Re: [Txauth] Polymorphism (Was: JSON Schema?)

Tom Jones <thomasclinganjones@gmail.com> Wed, 08 July 2020 17:10 UTC

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From: Tom Jones <thomasclinganjones@gmail.com>
Date: Wed, 8 Jul 2020 10:10:29 -0700
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To: Dick Hardt <dick.hardt@gmail.com>
Cc: Justin Richer <jricher@mit.edu>, txauth@ietf.org
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Subject: Re: [Txauth] Polymorphism (Was: JSON Schema?)
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a somewhat milder response might be.
It seems that justin's proposal is not, in fact, a grant negotiation, but a
generalized token format.
So - what could that mean here?
I have a problem with the whack-a-mole approach of OAuth, with RAR JAR ad
infinitum.
That is a never-ending stream of hacks.
if Justin's proposal is to be considered seriously, it must be at some
higher level that GNAP..
I suggest  that the current approach of xauth txauth authxyz is not really
headed to a convergence.
Perhaps we need to start with an abstract set of goals and data flows.  One
that includes the user/RO.
I do have one for healthcare - but i am short of time right now to
generalize it.
One item I would like to see resolved early is to remove the dependency on
transport layer security. One that includes the handling of key roll-over.
In Kantara we focused first on the legal responsibilities of the token
maker. That problem seems to have consumed FAPI, altho they have multiple
names for it.
In the real world we have legal entities (natural and unnatural) and legal
names (brands) as well as pseudonyms. OAuth just had endpoints with SSL
keys and certs.  How about we start there?
Peace ..tom


On Wed, Jul 8, 2020 at 9:55 AM Dick Hardt <dick.hardt@gmail.com> wrote:

> Justin: it is disappointing that you deflect from responding to:
>
> It’s not surprising that this is the case, as the XAuth protocol was not
>> designed with polymorphism as a tool to consider. This is exactly the
>> reason that I say we should have polymorphism in the toolbox from the
>> start, as it allows us to avoid this kind of awkwardness in many cases.
>>
>
>  What evidence do you have to make this statement? "XAuth protocol was not
> designed with polymorphism as a tool to consider"
>
> Similarly, you deflected responding to your statement:
>
> "GNAP should make use of a polymorphic protocol structure"
>
> How are we going to have a productive conversation when you won't
> acknowledge mistakes, either intentional, or unintentional?
>
> wrt. your proposal to represent an authorization request as an array of
> scopes is overly simplistic. Both XYZ and XAuth represent the request as an
> object to enable a request richer than just an array of scopes.
>
> /Dick
>
>
>
> On Wed, Jul 8, 2020 at 7:03 AM Justin Richer <jricher@mit.edu> wrote:
>
>> I’m glad that you’re looking at polymorphism as a possible solution to
>> this, though I would contend that this particular style of polymorphism is
>> not doing much more than pushing the mutual-exclusivity check down a layer
>> instead of solving it.
>>
>> Using multiple types can in fact solve this problem, and several others,
>> as long as you’re willing to let go of the syntax that OAuth 2 invented to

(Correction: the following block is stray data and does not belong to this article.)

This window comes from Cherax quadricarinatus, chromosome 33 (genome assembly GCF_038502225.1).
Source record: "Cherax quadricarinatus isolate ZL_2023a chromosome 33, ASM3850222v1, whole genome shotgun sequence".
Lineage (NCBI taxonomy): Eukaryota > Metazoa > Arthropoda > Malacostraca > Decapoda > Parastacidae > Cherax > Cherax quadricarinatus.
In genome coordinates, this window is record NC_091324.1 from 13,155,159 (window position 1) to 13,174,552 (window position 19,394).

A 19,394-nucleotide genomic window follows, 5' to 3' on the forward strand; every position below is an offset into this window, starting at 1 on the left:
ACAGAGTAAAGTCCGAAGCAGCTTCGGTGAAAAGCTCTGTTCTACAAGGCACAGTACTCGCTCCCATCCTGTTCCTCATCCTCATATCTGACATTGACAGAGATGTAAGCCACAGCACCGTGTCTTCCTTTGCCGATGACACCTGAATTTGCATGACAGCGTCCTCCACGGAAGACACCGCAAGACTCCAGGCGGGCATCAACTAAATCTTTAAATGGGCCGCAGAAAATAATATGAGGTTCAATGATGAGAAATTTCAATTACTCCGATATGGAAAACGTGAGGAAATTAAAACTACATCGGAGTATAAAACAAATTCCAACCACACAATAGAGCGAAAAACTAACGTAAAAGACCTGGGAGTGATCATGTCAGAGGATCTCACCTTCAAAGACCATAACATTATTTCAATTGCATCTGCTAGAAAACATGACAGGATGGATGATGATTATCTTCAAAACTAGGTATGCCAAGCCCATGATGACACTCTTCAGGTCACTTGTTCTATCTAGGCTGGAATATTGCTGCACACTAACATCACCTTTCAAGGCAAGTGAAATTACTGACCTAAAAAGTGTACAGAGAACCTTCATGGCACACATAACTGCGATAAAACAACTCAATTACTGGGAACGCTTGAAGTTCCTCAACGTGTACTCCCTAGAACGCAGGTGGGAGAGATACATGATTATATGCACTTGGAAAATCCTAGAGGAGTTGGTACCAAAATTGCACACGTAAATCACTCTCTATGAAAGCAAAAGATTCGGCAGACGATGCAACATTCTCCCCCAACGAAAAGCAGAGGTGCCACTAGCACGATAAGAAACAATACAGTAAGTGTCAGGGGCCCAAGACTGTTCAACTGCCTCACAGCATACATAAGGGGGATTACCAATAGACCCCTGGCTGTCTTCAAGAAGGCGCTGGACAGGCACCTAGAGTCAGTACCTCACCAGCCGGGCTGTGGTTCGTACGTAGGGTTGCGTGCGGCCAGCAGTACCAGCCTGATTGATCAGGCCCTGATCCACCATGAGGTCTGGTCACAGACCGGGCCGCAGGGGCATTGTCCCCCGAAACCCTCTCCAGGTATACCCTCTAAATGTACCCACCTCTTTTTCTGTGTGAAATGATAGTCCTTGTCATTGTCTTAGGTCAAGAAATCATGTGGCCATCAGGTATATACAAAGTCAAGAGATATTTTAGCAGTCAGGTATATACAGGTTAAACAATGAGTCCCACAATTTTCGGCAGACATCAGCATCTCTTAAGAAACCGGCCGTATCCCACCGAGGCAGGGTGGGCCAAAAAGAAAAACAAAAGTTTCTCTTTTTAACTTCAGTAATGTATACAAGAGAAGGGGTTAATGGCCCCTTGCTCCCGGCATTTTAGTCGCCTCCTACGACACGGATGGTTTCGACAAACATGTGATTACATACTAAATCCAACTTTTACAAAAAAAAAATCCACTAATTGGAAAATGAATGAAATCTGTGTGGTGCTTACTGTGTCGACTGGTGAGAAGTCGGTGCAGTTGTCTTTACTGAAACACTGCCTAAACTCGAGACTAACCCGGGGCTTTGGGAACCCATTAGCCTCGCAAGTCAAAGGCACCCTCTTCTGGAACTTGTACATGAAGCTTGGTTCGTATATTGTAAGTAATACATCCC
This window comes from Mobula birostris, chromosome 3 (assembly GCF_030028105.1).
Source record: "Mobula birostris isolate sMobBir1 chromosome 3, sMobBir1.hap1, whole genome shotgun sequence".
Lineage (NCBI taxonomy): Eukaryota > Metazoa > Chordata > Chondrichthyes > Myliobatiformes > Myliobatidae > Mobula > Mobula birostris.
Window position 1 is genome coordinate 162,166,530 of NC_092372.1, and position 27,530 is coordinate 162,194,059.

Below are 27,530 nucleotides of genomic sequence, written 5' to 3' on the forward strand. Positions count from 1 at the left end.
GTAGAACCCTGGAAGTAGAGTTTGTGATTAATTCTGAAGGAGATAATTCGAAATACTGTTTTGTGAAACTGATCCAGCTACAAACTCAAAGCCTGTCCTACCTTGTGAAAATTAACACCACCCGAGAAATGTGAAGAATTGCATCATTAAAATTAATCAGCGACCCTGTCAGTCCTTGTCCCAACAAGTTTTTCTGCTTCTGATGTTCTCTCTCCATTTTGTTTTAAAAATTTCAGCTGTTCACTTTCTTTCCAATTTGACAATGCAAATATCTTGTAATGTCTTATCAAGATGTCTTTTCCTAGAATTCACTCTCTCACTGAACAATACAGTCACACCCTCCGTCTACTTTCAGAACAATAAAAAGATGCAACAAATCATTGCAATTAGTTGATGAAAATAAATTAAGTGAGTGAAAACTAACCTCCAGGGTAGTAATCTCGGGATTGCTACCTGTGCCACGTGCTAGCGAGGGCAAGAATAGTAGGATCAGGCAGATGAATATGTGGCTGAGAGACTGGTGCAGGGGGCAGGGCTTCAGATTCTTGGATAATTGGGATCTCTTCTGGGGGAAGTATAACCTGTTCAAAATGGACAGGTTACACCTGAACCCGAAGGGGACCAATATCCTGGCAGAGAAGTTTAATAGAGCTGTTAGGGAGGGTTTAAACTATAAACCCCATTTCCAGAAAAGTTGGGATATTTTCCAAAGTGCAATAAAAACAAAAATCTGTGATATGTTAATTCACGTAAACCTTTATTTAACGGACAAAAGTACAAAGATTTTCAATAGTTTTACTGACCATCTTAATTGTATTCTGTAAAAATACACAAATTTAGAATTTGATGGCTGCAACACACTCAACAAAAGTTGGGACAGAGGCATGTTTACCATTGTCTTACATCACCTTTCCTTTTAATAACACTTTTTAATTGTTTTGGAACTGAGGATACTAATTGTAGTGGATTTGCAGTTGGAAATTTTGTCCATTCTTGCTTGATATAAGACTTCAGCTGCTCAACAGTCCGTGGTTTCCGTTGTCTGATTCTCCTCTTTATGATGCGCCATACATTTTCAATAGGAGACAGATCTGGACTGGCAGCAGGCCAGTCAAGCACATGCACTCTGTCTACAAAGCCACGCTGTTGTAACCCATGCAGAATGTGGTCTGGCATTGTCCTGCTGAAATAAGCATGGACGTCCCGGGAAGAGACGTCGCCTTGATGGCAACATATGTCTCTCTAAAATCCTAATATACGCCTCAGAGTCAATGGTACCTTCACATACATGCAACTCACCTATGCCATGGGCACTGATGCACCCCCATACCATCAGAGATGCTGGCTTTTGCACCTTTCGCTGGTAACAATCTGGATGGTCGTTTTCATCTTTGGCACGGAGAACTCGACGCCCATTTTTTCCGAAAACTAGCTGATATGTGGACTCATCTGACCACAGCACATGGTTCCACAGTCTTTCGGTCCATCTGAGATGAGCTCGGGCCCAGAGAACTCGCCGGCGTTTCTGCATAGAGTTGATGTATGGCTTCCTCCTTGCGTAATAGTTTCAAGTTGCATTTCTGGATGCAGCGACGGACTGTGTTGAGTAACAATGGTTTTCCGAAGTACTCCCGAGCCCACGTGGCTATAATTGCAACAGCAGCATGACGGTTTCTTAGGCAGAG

>> solve a problem that we don’t have to solve here (passing an array-type
>> value over the front channel). In XYZ’s syntax, the request for a single
>> access token would look like this:
>>
>> {
>>   “resources”: [ “read”, “write” ]
>> }
>>
>> And the request for the multiple access tokens would look like this:
>>
>> {
>>   “resources": {
>>      “reader": [ “read” ],
>>      “writer”: [ “write” ]
>>   }
>> }
>>
>> I find this to be much simpler to parse and generate, as you no longer
>> need to check for a specially-reserved field name (“type”), and you no
>> longer have to do a sub-parse on one of the values to get what you really
>> want (the space-separated scope string into a set). It’s also a lot simpler
>> for the developers that need to write this.
>>
>>  — Justin
>>
>> On Jul 7, 2020, at 7:30 PM, Dick Hardt <dick.hardt@gmail.com> wrote:
>>
>>
>>
>> On Tue, Jul 7, 2020 at 3:40 AM Justin Richer <jricher@mit.edu> wrote:
>>
>>> I wanted to respond to this comment more fully:
>>>
>>> > wrt. my authorization / authorizations oddness, polymorphism would not
>>> solve it as the contents of both authorization / authorizations in XAuth
>>> are objects.
>>>
>>> It’s not surprising that this is the case, as the XAuth protocol was not
>>> designed with polymorphism as a tool to consider. This is exactly the
>>> reason that I say we should have polymorphism in the toolbox from the
>>> start, as it allows us to avoid this kind of awkwardness in many cases.
>>>
>>
>>  What evidence do you have to make this statement? "XAuth protocol was
>> not designed with polymorphism as a tool to consider"
>>
>> It sounds like you are saying I did not consider polymorphism in the
>> XAuth protocol design.
>>
>> I will restate my comment above about polymorphism.
>>
>> Using different JSON types does not solve the problem, but as I suggest
>> in my comments, polymorphism of different JSON objects is one solution. An
>> authorization, or a dictionary of authorizations. It has the restriction
>> that the string "type" cannot be used as a label in the dictionary. An
>> example:
>>
>> {
>>     "authorizations" {
>>         "type": "oauth_scope",
>>         "scope": "read write"
>>     }
>> }
>>
>> {
>>     "authorizations" {
>>         "reader": {
>>             "type": "oauth_scope",
>>             "scope": "read"
>>         },
>>         "writer": {
>>             "type": "oauth_scope",
>>             "scope": "write"
>>         },
>>     }
>> }
>>
>>
>> I am looking at making this change in XAuth and in the implementation.
>>
>>
>>
>> ᐧ
>>
>>
>> --
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